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Dev Raj Vs. Harbans Singh [1996] INSC 282 (19 February 1996)

Ramaswamy, K.Ramaswamy, K.G.B. Pattanaik (J)

CITATION: 1996 AIR 1566 1996 SCC (3) 596 JT 1996 (6) 225 1996 SCALE (2)862

ACT:

HEAD NOTE:

O R D E R

Leave granted.

We have heard counsel on both sides.

The appellant admittedly is the original owner of an extent of 18 canals and marlas of land. In his suit for declaration and injunction, the Trial Court decreed the suit, but on appeal, it was reversed. The High Court of Punjab and Haryana in Second Appeal No.600/95 on March 15, 1995 confirmed the same.

The admitted facts are that the appellant being the owner, had sold the property to the respondent. By the date of the sale, admittedly, it was subject to hypothecation with a bank for a sum of Rs.5,OOO/- that the respondent had to discharge. The appellant had paid three installments, as evidenced by the statement of Gurdial Singh, the clerk of the Primary Agricultural Bank, Hoshiarpur. It was also proved through his evidence that Ranjit Singh had paid the amount in three instalments; one in the year 1975, other in December, 1976 and the third one in December, 1977. One payment was also made by Baljit Singh and final payment was made by the appellant himself on December 18, 1979. It is, thus, his case that he has discharged the loan taken by him, though the sale was executed in favour of the respondent.

The sale being a conditional sale, as the respondent had not complied with the conditions, he is not bound by the sale.

He has also pleaded that he perfected his title by adverse possession. The respondent pleaded in the written statement that the sale was for consideration and he had got the sale transferred in his name; he has legal possession; and, therefore, injunction cannot be granted. The trial Court relied upon the payments made by Ranjit Singh s/o the appellant and that he had paid the amount. On that basis, the trial Court came to the conclusion that the respondents have not discharged the loan.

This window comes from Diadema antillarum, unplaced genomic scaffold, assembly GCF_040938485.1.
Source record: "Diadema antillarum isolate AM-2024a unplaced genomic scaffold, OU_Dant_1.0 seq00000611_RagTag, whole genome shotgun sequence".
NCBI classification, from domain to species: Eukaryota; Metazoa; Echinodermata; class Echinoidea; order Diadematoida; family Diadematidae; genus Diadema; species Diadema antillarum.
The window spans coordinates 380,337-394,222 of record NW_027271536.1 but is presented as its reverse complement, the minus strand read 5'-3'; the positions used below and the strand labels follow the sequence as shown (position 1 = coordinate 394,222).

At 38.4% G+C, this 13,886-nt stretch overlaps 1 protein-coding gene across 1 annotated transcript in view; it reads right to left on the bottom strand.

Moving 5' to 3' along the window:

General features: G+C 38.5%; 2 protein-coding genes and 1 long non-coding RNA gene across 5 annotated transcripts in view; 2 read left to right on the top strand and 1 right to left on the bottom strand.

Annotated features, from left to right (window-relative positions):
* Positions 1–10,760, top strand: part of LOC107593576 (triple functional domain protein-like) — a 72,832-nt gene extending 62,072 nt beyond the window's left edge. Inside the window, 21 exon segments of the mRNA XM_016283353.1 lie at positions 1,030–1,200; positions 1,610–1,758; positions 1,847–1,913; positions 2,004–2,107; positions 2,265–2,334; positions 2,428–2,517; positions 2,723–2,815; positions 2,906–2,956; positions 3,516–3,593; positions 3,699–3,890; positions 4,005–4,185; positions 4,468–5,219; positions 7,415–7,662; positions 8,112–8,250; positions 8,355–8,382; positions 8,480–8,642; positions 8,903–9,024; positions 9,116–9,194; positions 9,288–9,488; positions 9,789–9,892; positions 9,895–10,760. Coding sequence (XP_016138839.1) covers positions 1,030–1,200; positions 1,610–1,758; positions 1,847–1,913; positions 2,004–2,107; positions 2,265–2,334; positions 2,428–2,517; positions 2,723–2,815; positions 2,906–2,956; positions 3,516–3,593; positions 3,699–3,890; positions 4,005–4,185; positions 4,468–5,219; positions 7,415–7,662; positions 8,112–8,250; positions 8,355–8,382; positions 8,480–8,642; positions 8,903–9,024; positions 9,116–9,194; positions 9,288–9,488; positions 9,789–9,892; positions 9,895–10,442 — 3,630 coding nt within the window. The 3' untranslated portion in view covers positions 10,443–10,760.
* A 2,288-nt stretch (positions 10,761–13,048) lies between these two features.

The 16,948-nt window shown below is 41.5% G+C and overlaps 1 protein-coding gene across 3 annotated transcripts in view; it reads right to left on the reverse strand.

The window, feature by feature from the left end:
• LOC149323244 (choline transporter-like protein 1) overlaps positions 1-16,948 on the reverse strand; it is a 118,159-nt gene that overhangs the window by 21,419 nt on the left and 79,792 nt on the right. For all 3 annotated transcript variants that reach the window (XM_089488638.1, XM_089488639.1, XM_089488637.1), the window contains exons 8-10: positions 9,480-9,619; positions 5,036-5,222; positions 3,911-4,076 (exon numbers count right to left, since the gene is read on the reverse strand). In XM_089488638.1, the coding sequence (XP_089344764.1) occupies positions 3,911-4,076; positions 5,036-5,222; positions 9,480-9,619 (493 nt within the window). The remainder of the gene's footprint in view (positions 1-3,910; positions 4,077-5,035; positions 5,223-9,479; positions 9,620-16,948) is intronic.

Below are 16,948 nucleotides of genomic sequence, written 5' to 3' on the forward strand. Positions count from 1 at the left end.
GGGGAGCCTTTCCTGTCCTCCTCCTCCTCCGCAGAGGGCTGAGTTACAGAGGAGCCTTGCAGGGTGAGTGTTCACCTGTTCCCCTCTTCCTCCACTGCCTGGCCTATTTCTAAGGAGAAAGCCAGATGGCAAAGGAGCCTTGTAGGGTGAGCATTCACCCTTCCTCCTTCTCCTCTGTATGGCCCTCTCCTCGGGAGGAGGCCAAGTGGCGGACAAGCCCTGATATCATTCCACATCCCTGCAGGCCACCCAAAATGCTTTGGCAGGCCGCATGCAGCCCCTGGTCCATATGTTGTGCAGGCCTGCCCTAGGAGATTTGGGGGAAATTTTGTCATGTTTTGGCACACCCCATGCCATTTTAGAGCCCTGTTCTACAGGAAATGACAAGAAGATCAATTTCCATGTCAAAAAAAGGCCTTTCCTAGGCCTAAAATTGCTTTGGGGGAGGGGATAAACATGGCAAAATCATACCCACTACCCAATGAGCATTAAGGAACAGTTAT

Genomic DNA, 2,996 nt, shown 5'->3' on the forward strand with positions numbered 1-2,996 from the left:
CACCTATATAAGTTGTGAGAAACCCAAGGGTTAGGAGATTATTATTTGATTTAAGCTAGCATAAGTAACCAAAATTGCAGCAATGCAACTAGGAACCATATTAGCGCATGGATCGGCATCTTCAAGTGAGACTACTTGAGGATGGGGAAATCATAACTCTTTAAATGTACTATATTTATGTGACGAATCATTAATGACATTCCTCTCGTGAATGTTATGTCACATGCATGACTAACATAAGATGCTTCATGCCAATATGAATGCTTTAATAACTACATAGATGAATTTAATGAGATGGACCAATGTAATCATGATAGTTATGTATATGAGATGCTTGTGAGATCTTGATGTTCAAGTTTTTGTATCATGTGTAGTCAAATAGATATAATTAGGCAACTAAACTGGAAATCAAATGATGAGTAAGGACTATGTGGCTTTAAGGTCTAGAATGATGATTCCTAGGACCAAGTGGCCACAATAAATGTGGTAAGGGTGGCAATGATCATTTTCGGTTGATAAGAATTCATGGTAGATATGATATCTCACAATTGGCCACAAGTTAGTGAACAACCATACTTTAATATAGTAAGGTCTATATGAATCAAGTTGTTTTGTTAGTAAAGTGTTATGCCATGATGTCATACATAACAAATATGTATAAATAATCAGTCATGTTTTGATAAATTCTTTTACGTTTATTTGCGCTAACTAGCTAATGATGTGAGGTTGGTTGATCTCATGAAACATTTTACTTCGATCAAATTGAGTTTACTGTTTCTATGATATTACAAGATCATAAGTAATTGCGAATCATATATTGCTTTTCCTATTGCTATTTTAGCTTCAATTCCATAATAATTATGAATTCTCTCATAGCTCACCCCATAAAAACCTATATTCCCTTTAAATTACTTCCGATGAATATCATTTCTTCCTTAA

In view of the specific evidence of Gurdial Singh, clerk of the Bank, it is obvious that the entire loan was discharged by the appellant himself. It is not the case of the appellant that he had advanced the money to the respondent for discharge and on his behalf, the appellant had paid the debt to the Bank. In that view of the matter, it is obvious that the sale being a conditional sale, the respondent had not complied with the condition, the sale became voidable which is not in dispute. In all the mutation entries in the Revenue Records, the name of the appellant continued as the owner. If really, the respondent had discharged the loans, one would expect that he would have got his name mutated in the Revenue Records. He never made such an attempt which would clearly show that he had not discharged the loan to the Primary Bank subject to which the sale was made. The appellate Court and the High Court have not approached the problem in the proper perspective in reversing the decree of the trial Court.

The appeal is allowed. Judgment and decree of the High Court in Second Appeal and that of the appellate Court are set aside and that of the trial Court is restored. The suit stands decreed as prayed for. No costs.

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